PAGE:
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Outdoors legend gone, but not forgotten

Two youngsters fishing outing were given this whopper. | SPECIAL TO SUN-TIMES MEDIA

Two youngsters on a fishing outing were given this whopper. | SPECIAL TO SUN-TIMES MEDIA

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Updated: January 16, 2013 6:06AM

Paddlers across the state are mourning the loss of Ralph Frese, canoeist extraodinaire who I once interviewed for the annual Des Plaines River Canoe and Kayak Marathon, an event that evolved to a point that it needed no publicity.

In fact, it had to be capped because so many people wanted to do it.

The 56th annual Kayak Marathon will be on Sunday, May 19, 2013 and all I remember from the interview was that he was a little gruff.

He had better things to do than talk to this suburban reporter. And he did, especially when you learn how he built canoes and championed paddle ways across the state.

Illinois honored him by inducting him into the Outdoor Hall of Fame. Dale Bowman wrote a nice tribute for the Chicago Sun-times on Wednesday.

I never had a lot of luck with the 18.5-mile canoe marathon. It always seemed like it snuck up on me and then it was too late to rent a canoe because they were all rented. Frese started the race in 1958, just two years after I was born in Chicago. It is the second-oldest continual race in the United States.

At least I got to race once, and we weren’t in the race division. We were in the pleasure-boating division.

It was Art Peterson, Jim Newton and myself, all News-Sun writers using a borrowed canoe from photographer Tom Delany. It wasn’t built for speed and we were just along for the ride.

I remember my mom calling the next day to ask how we did. “Well, I’m not sure, but we did sink another canoe. I don’t know how many points that was,” I told her with a laugh.

The truth was, we had sunk a couple of serious canoe guys in their low-riding canoe just inches from the water line and they had backpacks of water with the tube running up to their mouths.

We were approaching the first little damn on the river and there was a “V” cut into the concrete so canoes could shoot it instead of portaging around it.

We must have tried to hit that “V” three times and these two guys in their race canoe got irritated with us and decided to go for it, just when we finally got ourselves aimed correctly. We hit the side of their canoe as they tried to squeeze past us and then went down. I happened to be in front and the one guy stood up and was going to flip us when I yelled it was an accident. Plus, I’m not that little.

They quickly righted their canoe and took off, probably winning the race.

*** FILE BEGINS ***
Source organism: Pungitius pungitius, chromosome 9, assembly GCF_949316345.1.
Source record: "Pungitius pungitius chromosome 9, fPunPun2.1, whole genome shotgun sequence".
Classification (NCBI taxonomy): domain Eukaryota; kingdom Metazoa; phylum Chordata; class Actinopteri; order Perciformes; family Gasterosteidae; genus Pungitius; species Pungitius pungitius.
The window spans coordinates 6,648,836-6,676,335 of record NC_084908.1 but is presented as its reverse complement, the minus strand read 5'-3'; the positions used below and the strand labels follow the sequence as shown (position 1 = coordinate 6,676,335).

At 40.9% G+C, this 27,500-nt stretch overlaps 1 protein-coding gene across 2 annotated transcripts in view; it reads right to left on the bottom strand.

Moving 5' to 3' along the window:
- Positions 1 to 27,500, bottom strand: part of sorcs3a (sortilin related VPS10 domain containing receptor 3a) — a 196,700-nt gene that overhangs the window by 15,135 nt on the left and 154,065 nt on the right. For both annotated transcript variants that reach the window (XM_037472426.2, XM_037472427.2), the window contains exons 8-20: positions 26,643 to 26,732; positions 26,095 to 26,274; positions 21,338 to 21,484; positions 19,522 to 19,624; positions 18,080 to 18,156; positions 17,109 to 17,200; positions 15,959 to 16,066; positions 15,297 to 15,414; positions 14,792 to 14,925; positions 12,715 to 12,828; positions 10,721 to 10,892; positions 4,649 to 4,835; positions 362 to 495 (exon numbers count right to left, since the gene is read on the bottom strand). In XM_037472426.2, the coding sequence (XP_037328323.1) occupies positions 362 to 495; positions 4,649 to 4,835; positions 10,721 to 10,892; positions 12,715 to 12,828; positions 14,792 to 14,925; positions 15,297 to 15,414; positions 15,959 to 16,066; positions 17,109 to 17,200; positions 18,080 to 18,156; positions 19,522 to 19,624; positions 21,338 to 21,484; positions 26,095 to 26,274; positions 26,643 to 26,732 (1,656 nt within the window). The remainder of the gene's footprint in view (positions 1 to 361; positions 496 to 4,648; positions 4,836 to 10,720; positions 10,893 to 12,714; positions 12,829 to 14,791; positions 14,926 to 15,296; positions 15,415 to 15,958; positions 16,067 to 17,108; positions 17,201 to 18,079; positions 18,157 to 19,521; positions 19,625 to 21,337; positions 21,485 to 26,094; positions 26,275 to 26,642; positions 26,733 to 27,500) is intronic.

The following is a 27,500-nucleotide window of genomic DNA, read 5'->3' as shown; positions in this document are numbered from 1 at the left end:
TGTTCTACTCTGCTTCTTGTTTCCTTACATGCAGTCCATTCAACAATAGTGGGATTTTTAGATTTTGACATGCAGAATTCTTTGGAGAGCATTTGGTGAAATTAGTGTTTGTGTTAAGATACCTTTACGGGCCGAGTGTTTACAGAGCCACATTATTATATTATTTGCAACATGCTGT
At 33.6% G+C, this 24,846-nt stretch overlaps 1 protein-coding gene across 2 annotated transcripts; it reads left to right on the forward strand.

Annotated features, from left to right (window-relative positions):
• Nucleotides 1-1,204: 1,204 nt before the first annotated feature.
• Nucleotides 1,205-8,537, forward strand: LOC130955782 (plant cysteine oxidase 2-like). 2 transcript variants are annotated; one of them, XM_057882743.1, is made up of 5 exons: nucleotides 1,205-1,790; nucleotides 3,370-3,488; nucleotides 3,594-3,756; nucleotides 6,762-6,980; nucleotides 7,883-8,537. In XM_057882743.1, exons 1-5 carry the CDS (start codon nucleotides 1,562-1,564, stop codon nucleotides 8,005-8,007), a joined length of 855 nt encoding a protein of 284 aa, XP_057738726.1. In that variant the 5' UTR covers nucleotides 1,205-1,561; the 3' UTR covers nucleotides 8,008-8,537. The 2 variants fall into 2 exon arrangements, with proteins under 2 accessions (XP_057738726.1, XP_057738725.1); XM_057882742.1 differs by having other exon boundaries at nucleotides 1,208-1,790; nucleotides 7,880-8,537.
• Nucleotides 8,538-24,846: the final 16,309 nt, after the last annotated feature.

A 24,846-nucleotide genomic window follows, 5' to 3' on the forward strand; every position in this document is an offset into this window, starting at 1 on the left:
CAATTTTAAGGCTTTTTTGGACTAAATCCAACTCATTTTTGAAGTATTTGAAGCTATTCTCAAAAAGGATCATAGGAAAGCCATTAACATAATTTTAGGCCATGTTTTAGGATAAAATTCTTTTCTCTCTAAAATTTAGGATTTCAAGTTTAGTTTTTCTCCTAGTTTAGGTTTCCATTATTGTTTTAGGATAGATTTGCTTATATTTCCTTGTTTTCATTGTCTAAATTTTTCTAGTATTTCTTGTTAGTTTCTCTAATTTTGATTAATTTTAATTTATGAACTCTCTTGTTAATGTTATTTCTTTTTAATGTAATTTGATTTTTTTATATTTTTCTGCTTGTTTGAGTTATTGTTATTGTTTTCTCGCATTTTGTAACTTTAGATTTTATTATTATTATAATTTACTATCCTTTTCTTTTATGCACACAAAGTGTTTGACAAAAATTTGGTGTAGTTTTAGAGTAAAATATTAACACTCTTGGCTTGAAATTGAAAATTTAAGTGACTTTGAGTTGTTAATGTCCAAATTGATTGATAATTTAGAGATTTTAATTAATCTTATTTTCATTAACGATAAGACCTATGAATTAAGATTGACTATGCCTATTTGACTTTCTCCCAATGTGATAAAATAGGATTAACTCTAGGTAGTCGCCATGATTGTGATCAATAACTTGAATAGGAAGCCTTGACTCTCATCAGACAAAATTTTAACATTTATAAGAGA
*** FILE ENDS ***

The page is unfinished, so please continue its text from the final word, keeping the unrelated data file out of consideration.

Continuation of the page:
We, on the other hand, had someone meet us at one of the roads (Route 60 I think) with McDonald’s burgers and a six-pack of beer. The big dam in Cook County near Wheeling and the finish line was something to see. You had to portage that, but on the other side, kayakers played in the whitewater and were really impressive.

It’s a trip my daughters have said they would join me on if I can just get my planning in place. I think that will be my New Year’s resolution as a way to honor Frese, who was a serious canoeist, but he had a sense of humor otherwise he would of never opened the race up to non- competitors, with some years having a best-costume competition for those of us just trying to enjoy an urban waterway and have a little fun.

There’s a patch and T-shirts, food and music when you are done.

The Outdoors lost a good person this week.

A real fish tale

Here’s a fish tale to warm your heart from August. Pictured are Vincent and Lewis Vepley, who had been fishing with their father, Jim, going for perch at Waukegan’s lakefront. It was fun. It was time to go home. As they walked across the parking lot, a man named Lacey Carr called out to the boys and asked then if they wanted the fish he had caught.

Dad said the boys thought maybe it was some perch. Instead you can see it was no perch.

“The boys eyes lit up,” said Jim Vepley. All Carr asked for was they use his camera to take a picture of Mr. Carr and the fish so his friends would believe he caught it. Carr fishes there quite a lot.

So they did and he handed over the trout. “It was a huge surprise,” said Dad. He took it to a friend who had a smoker and they put it in with some cherry wood and smoked it a good long time. “It melted in your mouth. Best fish I ever had in my life,” he said.

Jim sent the picture to me hoping to get it published as a thank you to Carr. I told him I would, but I’d save it for the cold weather to warm the hearts of anglers who don’t do hard-water fishing.

“This act of kindness portrays what spending time outdoors is all about,” said Jim Vepley.

Here’s to Lacey Carr.

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